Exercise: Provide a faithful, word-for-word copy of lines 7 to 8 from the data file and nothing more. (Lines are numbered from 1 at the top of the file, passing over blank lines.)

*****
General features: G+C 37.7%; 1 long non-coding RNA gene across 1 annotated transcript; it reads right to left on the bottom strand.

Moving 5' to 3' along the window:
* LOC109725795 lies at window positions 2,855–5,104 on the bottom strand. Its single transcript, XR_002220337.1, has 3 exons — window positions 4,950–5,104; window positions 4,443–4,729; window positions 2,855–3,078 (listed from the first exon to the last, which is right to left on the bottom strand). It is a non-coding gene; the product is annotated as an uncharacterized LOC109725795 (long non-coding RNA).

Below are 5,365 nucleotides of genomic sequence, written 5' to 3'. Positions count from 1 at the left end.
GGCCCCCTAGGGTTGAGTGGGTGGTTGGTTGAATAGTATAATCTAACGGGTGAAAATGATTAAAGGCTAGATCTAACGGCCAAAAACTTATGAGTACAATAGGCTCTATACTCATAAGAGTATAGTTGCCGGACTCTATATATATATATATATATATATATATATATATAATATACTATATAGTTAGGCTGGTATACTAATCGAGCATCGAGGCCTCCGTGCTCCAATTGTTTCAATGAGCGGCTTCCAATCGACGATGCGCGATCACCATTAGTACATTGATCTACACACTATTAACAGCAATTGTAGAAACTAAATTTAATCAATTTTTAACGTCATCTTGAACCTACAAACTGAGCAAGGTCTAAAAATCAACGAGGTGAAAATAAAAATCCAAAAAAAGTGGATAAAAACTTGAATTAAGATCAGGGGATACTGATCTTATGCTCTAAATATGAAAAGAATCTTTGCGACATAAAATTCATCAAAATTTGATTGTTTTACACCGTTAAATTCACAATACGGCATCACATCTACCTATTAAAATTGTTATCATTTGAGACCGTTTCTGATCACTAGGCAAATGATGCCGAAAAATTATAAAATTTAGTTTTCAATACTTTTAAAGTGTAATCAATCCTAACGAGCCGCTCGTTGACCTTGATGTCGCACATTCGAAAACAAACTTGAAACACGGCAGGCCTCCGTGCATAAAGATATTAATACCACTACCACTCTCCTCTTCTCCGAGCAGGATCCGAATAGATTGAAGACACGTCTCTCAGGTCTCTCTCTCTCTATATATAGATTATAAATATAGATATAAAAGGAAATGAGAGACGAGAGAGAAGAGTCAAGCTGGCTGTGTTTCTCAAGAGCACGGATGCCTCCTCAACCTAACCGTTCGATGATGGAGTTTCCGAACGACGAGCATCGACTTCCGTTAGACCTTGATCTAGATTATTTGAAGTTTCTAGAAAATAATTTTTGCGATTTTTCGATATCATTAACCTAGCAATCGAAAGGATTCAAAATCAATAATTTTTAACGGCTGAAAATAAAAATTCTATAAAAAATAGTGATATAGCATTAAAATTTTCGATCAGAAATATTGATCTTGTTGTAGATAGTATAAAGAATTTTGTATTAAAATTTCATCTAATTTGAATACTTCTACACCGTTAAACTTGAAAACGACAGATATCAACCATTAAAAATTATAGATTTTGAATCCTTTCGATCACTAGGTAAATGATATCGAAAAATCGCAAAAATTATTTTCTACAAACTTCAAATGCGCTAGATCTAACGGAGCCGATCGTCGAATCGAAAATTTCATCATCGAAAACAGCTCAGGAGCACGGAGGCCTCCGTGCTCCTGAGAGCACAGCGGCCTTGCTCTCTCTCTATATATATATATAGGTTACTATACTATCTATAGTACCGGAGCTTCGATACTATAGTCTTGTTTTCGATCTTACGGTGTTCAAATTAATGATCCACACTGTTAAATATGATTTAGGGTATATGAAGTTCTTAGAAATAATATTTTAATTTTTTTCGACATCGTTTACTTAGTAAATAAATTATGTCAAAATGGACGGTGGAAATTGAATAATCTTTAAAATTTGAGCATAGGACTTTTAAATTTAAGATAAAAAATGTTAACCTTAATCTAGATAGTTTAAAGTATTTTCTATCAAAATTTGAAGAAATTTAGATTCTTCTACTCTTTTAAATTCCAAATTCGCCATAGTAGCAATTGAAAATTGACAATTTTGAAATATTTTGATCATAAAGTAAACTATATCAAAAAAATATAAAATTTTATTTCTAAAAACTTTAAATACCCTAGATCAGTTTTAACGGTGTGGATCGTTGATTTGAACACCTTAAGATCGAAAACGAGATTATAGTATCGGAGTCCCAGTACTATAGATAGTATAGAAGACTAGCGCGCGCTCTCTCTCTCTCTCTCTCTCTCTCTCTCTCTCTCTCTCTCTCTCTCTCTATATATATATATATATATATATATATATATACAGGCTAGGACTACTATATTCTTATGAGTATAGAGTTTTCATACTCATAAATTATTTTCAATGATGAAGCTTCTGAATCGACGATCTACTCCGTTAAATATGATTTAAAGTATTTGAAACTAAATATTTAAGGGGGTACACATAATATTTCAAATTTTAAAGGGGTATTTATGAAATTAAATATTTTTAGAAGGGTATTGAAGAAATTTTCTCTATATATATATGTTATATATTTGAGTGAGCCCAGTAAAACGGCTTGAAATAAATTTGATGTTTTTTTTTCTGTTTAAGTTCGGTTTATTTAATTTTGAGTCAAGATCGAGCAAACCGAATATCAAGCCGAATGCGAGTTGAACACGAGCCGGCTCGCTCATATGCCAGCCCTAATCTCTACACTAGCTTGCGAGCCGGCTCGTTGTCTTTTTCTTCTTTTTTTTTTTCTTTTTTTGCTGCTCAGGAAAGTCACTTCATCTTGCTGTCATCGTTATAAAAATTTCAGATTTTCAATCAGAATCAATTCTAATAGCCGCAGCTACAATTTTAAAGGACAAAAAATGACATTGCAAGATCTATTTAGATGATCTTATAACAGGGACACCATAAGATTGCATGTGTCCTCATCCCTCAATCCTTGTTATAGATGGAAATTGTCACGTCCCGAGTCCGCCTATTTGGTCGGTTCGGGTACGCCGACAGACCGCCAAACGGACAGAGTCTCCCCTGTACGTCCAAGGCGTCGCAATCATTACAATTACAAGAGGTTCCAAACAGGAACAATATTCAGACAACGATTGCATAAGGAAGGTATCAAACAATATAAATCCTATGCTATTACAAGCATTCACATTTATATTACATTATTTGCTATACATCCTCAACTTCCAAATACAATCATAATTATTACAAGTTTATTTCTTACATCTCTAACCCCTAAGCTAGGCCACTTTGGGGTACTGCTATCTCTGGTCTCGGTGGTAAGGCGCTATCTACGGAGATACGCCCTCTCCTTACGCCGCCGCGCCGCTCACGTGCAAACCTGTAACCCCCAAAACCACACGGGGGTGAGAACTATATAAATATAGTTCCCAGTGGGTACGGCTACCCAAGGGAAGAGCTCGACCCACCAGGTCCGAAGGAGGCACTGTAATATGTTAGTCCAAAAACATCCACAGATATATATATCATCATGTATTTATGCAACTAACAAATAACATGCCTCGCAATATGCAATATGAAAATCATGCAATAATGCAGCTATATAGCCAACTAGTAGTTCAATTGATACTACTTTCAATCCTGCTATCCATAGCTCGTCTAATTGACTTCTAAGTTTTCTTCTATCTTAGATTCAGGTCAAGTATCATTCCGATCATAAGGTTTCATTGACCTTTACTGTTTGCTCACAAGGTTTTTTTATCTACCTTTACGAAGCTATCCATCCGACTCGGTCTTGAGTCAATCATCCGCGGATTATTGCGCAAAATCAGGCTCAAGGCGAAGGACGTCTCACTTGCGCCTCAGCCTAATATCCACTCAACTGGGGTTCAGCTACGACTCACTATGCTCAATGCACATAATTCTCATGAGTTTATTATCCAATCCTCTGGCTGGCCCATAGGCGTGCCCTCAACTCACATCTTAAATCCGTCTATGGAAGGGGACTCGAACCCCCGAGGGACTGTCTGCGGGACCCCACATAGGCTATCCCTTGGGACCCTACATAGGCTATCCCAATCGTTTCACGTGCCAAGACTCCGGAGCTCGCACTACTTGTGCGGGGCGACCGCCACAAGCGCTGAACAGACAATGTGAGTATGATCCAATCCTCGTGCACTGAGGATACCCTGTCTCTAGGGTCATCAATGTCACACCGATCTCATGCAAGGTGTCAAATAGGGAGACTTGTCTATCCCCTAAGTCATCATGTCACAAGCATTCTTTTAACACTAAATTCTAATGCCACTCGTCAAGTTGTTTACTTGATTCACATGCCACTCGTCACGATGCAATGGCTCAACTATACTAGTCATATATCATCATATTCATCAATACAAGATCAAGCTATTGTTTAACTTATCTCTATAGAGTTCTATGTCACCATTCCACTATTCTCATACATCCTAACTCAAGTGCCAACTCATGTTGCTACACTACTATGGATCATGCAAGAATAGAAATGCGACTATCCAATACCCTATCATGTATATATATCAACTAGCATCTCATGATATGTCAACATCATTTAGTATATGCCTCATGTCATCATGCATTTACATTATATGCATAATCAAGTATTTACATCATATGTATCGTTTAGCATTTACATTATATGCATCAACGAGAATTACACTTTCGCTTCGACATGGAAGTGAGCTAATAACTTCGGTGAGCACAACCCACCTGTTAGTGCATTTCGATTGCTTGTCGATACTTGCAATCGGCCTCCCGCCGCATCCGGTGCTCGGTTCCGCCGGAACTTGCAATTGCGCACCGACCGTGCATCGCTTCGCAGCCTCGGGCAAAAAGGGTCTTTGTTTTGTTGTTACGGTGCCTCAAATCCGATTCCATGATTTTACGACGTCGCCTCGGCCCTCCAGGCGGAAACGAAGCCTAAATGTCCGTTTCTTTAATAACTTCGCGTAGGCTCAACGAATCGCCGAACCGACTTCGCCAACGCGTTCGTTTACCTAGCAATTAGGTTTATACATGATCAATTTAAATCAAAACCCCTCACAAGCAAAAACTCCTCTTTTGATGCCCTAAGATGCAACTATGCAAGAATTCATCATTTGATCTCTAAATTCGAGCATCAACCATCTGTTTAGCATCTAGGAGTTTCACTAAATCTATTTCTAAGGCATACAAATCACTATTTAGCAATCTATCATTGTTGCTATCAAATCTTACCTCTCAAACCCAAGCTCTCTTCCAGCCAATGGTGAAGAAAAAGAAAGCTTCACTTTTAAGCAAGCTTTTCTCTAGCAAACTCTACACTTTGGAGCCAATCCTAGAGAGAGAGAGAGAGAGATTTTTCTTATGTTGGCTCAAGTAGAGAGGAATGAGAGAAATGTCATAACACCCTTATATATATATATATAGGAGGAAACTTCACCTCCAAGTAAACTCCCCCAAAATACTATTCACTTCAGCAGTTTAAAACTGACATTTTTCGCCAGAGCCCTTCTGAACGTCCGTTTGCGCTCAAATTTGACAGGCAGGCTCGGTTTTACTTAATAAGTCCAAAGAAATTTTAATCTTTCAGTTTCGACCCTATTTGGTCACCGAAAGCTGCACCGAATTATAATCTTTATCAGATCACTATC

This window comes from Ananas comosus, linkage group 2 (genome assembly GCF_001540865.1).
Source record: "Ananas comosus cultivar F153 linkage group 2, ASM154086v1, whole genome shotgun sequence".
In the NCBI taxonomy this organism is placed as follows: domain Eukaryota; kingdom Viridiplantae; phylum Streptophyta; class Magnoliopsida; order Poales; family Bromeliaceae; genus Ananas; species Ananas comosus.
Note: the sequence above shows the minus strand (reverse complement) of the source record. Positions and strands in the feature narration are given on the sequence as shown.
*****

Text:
Source record: "Ananas comosus cultivar F153 linkage group 2, ASM154086v1, whole genome shotgun sequence".
In the NCBI taxonomy this organism is placed as follows: domain Eukaryota; kingdom Viridiplantae; phylum Streptophyta; class Magnoliopsida; order Poales; family Bromeliaceae; genus Ananas; species Ananas comosus.